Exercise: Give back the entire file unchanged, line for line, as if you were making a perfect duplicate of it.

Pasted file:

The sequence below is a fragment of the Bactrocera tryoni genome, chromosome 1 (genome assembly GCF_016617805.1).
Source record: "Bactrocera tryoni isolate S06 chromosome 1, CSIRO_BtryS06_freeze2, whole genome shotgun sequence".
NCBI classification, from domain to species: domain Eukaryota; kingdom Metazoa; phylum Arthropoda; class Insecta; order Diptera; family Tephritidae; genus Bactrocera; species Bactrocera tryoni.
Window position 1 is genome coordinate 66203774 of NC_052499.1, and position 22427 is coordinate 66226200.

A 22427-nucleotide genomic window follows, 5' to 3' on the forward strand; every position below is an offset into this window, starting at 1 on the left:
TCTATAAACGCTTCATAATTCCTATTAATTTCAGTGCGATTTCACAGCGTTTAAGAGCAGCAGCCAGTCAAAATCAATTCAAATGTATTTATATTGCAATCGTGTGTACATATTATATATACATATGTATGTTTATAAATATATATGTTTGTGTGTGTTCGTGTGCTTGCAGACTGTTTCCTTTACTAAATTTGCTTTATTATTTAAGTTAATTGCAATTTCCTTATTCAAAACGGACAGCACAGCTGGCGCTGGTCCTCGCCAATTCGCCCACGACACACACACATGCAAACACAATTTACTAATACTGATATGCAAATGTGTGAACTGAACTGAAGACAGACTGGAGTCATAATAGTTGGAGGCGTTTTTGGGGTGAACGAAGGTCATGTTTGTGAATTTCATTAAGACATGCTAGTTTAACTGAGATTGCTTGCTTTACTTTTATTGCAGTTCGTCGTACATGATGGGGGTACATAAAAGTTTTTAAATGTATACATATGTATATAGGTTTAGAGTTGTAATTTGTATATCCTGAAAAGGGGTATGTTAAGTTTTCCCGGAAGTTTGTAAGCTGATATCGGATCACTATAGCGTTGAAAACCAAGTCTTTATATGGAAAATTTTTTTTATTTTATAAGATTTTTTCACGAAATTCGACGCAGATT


The sequence below is a fragment of the Bactrocera tryoni genome, chromosome 1 (genome assembly GCF_016617805.1).
Source record: "Bactrocera tryoni isolate S06 chromosome 1, CSIRO_BtryS06_freeze2, whole genome shotgun sequence".
NCBI classification, from domain to species: domain Eukaryota; kingdom Metazoa; phylum Arthropoda; class Insecta; order Diptera; family Tephritidae; genus Bactrocera; species Bactrocera tryoni.
Window position 1 is genome coordinate 66203774 of NC_052499.1, and position 22427 is coordinate 66226200.

A 22427-nucleotide genomic window follows, 5' to 3' on the forward strand; every position below is an offset into this window, starting at 1 on the left:
TCTATAAACGCTTCATAATTCCTATTAATTTCAGTGCGATTTCACAGCGTTTAAGAGCAGCAGCCAGTCAAAATCAATTCAAATGTATTTATATTGCAATCGTGTGTACATATTATATATACATATGTATGTTTATAAATATATATGTTTGTGTGTGTTCGTGTGCTTGCAGACTGTTTCCTTTACTAAATTTGCTTTATTATTTAAGTTAATTGCAATTTCCTTATTCAAAACGGACAGCACAGCTGGCGCTGGTCCTCGCCAATTCGCCCACGACACACACACATGCAAACACAATTTACTAATACTGATATGCAAATGTGTGAACTGAACTGAAGACAGACTGGAGTCATAATAGTTGGAGGCGTTTTTGGGGTGAACGAAGGTCATGTTTGTGAATTTCATTAAGACATGCTAGTTTAACTGAGATTGCTTGCTTTACTTTTATTGCAGTTCGTCGTACATGATGGGGGTACATAAAAGTTTTTAAATGTATACATATGTATATAGGTTTAGAGTTGTAATTTGTATATCCTGAAAAGGGGTATGTTAAGTTTTCCCGGAAGTTTGTAAGCTGATATCGGATCACTATAGCGTTGAAAACCAAGTCTTTATATGGAAAATTTTTTTTATTTTATAAGATTTTTTCACGAAATTCGACGCAGATT